Hi Adam, welcome! I had a feeling I needed to check the introduction forum today. Lo and behold it's another Tucsonian! The desert is an incredible spiritual landscape for me, I do miss it. But I feel that the lessons learned there carry on no matter where you go. Have you read the "the magus of strovolos"? It is perhaps the opposite of what you ask for. Full of neo-Christianity and myth. But I feel like I should share it with you. I was not raised religious in any way, but as soon as I learned what Taoism was and started doing my first few chi kung and tai chi moves I quickly realized that this work was for me. During this time I became very anti-Christianity and religious beliefs in general. At some point I heard about this book and in reading it I began to get interested in how spiritual/energetic practices in Christian religions are approached. I must say that for me this book really turned a key for me that allowed me to appreciate how people of all religious and mythic backgrounds can access this work. Also Grandmaster Mantak Chia, who was raised with both a Christian and Taoist upbringing, has a book coming out on the two together. He basically says that they deal with the same fundamental truths in a different way. Ie: Taoism has the three pure ones, Christianity has the holy trinity. Et cetera. To address your direction question: try wind river tai chi in Tucson. Or work with a few different people practicing chi kung or tai chi in the area, find someone who you resonate with or like their style. Study with them, you will learn so much more by practicing or studying with a group and teacher than by yourself. Though practicing by yourself is also important. Also if you have any health issues I have a extremely high recommendation for a acupuncturist down there. She is the best. Cheers! -Colin
  6. Can we practice/meditate/do significant energy work while working on other things?

    I hear you all, and thank you for the fantastic responses. It is good to hear that others can do this, and some suggestions how. The truth is that I already follow "the sacred path of the house husband" in my daily household work. I practice then, or during any kind of physical work. But when working on the computer, talking with most people, or driving and walking through the “normal” urban world I do seem to lose touch with myself. Until some later point when I notice I am tensed up, less sensitive, and usually exhausted. During that time I can't really say I have been meditating or practicing in any significant way.. Although perhaps having that point of reference everyday is useful. I exist in both worlds, and the practice of switching between meditation and the outside working world is a good one to take on. Thanks for the warm welcome, it is appreciated!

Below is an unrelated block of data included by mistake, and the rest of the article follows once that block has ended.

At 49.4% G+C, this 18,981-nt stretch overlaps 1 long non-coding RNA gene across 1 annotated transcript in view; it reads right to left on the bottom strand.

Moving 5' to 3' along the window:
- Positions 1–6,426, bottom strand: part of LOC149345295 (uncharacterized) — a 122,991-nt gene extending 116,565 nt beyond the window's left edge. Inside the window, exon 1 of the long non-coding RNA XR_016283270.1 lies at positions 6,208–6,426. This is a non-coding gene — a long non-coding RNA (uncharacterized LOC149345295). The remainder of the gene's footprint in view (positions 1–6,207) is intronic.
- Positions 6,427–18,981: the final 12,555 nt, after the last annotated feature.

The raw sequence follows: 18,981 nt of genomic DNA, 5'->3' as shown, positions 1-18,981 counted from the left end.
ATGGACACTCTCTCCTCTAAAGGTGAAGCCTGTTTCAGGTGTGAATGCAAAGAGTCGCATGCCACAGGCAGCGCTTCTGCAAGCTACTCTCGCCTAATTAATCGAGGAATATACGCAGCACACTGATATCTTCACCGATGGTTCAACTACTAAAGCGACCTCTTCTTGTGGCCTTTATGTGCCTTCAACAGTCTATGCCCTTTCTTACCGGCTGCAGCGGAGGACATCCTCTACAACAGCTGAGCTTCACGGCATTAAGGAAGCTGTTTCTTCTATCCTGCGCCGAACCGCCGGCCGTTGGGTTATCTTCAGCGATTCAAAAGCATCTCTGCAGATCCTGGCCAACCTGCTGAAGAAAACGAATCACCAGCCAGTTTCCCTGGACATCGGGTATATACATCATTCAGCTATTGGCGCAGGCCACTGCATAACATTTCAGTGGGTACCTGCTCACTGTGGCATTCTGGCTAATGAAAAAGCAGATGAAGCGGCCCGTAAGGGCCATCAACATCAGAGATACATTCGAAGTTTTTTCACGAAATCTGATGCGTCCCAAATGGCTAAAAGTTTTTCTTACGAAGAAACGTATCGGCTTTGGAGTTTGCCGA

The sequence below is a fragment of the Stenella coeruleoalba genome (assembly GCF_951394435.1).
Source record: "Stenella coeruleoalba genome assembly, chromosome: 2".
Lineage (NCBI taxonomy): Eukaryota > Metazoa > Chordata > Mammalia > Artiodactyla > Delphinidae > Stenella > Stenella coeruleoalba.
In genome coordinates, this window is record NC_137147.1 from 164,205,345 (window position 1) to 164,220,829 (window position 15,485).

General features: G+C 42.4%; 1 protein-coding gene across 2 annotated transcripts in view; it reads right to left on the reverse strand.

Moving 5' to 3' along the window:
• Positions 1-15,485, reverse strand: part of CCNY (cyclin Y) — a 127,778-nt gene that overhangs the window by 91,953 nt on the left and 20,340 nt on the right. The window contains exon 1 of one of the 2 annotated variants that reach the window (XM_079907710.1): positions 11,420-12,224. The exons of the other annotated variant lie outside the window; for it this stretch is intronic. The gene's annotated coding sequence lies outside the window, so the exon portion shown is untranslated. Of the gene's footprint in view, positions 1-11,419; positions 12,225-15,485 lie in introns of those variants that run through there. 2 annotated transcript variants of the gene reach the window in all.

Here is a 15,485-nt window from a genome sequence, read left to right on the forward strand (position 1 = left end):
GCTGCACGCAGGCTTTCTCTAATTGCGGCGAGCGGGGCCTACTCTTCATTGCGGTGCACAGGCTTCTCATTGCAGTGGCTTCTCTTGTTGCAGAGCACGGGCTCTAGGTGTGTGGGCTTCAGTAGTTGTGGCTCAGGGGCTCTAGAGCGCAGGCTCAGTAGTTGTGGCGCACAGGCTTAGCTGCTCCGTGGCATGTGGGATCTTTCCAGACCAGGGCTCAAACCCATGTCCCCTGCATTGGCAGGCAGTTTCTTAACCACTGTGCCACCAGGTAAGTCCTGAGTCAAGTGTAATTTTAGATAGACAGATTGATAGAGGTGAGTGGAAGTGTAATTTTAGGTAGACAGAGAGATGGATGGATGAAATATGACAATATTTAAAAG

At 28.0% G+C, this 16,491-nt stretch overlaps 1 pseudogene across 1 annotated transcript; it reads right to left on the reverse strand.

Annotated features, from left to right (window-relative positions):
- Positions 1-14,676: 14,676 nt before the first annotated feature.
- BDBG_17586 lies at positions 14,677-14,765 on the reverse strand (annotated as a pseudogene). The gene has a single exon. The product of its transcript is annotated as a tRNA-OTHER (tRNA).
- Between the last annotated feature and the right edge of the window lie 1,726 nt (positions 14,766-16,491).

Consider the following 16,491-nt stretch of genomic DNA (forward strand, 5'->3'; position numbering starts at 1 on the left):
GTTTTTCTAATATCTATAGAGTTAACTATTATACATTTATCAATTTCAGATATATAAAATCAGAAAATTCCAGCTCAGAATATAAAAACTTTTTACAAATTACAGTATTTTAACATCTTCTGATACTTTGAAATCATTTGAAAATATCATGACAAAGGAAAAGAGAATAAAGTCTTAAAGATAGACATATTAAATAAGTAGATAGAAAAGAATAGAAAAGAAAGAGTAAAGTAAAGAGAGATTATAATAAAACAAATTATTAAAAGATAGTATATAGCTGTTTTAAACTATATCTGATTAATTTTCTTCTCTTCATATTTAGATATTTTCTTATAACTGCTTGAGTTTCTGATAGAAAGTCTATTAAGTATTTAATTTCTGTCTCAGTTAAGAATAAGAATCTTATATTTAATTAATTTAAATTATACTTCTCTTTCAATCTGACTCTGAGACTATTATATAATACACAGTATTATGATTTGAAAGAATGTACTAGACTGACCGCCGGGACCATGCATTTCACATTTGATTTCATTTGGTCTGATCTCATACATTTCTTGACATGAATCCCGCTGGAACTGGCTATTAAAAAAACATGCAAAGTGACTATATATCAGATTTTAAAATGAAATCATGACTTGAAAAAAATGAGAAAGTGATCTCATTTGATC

7. Hello various internet entities, I have long browsed these forum and recently found myself returning to them for the value of the discusssion. And today I specifically created this account to ask one question that I have been challenging myself with answering. Can we practice/meditate/do significant energy work while working on other things? I think to myself about how much time I spend each day seriously meditating (usually a half hour to a hour), and think but what about when I am doing other things? Does that count? I ask myself, and answer, sometimes. I at most do fusion of the five elements, open my third eye point, do some chi kung, or ground myself by connecting deep into the earth. And in many ways I think this is helpful, but it is going to help me achieve enlightenment as I define it in my Taoist practice? I answer, I am not sure. I don't think that everything I do energetically/meditatively needs to be towards that specific end, but I think it might be anyway. What do you think?